Living By The Land – Episode 16

THE chicken arrived beneath David’s arm and Aunt Helena fell on it and made a huge, rich broth. They all had a little – the boys devouring it with an eagerness that made Louisa realise just how well off she was at Lower Meadow – but the majority was saved for the patient. Betsy managed a few sips and Louisa thought her cheeks looked brighter by the end of the day, though maybe it was her desperate imagination.

It was a wrench to leave Home Farm when evening fell and she waited as long as she dared, but in the end her father forced her to mount Blackie, not wanting her out after dusk.

“You will let me know how Betsy is?” she pleaded.

“I’ll send David over later in the week.”

“Or sooner, if . . .”

“That won’t happen, Louisa. Betsy’s fighting and the broth will help.”

“I hope so.”

“Off you go then, lass, and make us some more cheese, eh?”

Louisa nodded, trying to respond to his cheerful tone for the boys’ sake, if nothing else.

“I’m trying one with chives,” she offered.

“That’s good. And nettles, eh? Nettles was always a good one. Devil to pick, mind you!”

“There are good gloves at Lower Meadow.”

“I bet there are. Best of everything there. You make the most of it, lass. Don’t go fretting about us. Promise?”

Louisa shook her head. It wasn’t a promise she could make and her father knew that, but she kissed them all and tried to leave with a smile.

The journey home felt long. There was too much time to think with only grass and birds and the steady clop of Blackie’s firm hooves to keep her company. It was quite a relief when, through the gathering gloom, she saw the lights of Lower Meadow at last, and she was surprised – and a little guilty – at how much like home it already felt.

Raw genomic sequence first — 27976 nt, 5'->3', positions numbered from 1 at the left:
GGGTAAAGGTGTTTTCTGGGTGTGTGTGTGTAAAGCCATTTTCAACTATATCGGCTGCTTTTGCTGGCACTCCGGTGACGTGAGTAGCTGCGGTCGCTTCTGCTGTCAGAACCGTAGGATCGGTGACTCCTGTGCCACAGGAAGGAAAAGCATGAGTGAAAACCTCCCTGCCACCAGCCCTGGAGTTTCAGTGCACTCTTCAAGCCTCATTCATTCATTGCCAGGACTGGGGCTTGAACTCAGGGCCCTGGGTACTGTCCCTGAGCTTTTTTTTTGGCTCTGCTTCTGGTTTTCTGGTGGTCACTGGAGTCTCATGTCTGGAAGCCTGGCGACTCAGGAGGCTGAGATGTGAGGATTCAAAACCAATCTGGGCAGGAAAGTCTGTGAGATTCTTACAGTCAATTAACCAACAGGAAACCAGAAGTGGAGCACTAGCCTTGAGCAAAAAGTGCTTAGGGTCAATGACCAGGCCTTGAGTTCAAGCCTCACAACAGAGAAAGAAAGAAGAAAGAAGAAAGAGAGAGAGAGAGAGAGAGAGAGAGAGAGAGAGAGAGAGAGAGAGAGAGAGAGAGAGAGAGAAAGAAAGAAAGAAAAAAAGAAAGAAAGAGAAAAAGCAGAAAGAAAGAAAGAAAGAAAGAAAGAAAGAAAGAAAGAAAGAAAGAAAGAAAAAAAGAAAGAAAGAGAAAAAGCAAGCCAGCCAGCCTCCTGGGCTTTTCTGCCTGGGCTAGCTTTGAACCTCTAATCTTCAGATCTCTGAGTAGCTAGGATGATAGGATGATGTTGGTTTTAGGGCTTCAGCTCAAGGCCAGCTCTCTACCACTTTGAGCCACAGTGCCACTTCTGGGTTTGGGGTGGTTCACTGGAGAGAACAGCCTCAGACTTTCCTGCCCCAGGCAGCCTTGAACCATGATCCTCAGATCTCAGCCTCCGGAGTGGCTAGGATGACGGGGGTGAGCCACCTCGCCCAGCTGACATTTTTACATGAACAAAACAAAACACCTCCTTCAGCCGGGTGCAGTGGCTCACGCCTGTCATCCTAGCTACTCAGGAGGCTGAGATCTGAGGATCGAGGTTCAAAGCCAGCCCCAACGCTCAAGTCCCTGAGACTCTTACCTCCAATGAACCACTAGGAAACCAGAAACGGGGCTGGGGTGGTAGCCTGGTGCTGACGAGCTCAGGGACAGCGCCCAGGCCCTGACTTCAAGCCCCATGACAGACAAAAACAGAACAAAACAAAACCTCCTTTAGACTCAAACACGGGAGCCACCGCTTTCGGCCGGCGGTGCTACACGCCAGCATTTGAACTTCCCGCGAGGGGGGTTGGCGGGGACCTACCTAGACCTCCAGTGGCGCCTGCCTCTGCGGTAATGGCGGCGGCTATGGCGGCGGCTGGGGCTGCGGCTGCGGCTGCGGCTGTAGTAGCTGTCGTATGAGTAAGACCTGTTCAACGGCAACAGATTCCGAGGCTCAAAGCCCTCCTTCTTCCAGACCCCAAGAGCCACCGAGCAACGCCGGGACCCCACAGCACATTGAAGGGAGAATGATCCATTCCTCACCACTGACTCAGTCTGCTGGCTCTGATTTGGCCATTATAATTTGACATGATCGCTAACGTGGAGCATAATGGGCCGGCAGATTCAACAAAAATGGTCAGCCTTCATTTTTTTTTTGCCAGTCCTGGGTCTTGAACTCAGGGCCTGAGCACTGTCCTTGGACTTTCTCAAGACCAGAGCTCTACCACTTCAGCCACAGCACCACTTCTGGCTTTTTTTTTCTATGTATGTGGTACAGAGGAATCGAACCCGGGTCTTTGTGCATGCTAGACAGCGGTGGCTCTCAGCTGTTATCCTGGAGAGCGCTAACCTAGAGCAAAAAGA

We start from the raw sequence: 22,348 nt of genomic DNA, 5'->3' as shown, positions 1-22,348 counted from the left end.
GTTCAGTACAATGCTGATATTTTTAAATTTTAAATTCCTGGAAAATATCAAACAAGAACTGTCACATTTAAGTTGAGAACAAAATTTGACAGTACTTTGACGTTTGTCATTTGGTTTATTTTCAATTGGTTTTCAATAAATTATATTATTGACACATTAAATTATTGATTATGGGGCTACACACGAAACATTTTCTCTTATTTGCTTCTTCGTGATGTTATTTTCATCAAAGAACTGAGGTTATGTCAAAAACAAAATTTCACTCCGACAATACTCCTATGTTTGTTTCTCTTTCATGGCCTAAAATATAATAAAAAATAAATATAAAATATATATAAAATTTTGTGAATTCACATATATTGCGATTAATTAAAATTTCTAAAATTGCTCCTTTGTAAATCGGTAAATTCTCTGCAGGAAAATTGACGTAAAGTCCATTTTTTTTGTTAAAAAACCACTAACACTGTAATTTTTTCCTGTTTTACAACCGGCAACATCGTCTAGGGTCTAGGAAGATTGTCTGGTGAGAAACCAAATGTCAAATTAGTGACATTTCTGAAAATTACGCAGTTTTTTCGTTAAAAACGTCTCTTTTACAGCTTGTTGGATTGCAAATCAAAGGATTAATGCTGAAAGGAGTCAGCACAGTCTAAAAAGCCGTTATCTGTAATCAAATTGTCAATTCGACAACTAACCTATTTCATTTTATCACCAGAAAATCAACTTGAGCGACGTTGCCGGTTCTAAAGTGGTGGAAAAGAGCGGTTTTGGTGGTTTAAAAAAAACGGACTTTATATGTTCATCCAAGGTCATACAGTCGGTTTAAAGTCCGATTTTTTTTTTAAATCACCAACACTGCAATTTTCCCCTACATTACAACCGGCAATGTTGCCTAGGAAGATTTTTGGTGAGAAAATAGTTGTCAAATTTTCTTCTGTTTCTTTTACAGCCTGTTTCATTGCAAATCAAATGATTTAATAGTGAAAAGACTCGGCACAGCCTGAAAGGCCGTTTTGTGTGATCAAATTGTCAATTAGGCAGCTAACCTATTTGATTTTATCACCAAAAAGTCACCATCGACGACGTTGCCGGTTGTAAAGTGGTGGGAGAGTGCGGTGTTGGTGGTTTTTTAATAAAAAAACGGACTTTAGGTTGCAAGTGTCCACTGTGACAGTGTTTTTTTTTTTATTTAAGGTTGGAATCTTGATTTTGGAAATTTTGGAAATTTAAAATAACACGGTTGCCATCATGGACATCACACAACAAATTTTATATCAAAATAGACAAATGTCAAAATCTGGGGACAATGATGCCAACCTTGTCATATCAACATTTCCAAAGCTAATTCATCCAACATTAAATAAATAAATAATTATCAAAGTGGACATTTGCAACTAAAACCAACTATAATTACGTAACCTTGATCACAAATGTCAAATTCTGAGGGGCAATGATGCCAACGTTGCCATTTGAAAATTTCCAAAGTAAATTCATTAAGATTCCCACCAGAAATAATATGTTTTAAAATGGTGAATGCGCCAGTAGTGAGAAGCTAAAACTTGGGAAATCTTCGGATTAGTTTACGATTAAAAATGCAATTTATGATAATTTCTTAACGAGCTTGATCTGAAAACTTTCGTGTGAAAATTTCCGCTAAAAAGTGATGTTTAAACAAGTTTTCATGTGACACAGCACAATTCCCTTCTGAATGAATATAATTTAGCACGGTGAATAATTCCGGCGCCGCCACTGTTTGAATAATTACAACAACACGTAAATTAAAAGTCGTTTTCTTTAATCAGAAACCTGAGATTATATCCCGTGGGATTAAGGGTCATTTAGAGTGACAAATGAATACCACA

Blackie, sensing her pleasure, or perhaps just the oat bag that would await him in his stable, picked up his old feet and took her down the drive at quite a trot. The farmyard, however, was deserted with not even a stablehand around, and Louisa had to take him into his stall herself. She made the old pony comfortable and then pulled the stable door closed.

What now? Should she go to bed? She glanced up at the dormitory but there were no lights on so she turned to the farmhouse and tugged uncertainly on the big kitchen door. It opened easily and Louisa was startled to hear angry voices inside.

She sidled in to find every man and woman employed on the farm inside, standing stiff-backed before a red-faced Farmer Robert.

Spotting Amelia, she slid in at her side.

“What’s happened?” she whispered.

Amelia glanced at their boss but they were largely obscured from his direct look by Ambrose’s broad back.

“Someone let the ram into the sheep field,” she whispered back.

Louisa blinked.

“But it’s . . .”

“Still nearly a month off tupping time. I know. Farmer Robert’s furious! It’s put his breeding programme right out. He’s been ranting for . . .” she glanced at the big kitchen clock “. . . over an hour now.”

No wonder everyone looked so tense. Robert’s sheep-breeding programme was the highlight of his animal husbandry and the main reason for the King’s interest in Lower Meadow. He was working hard to crossbreed his stock to create a hardier, meatier animal, but to do that the tupping needed to be very carefully controlled.

Alison Cook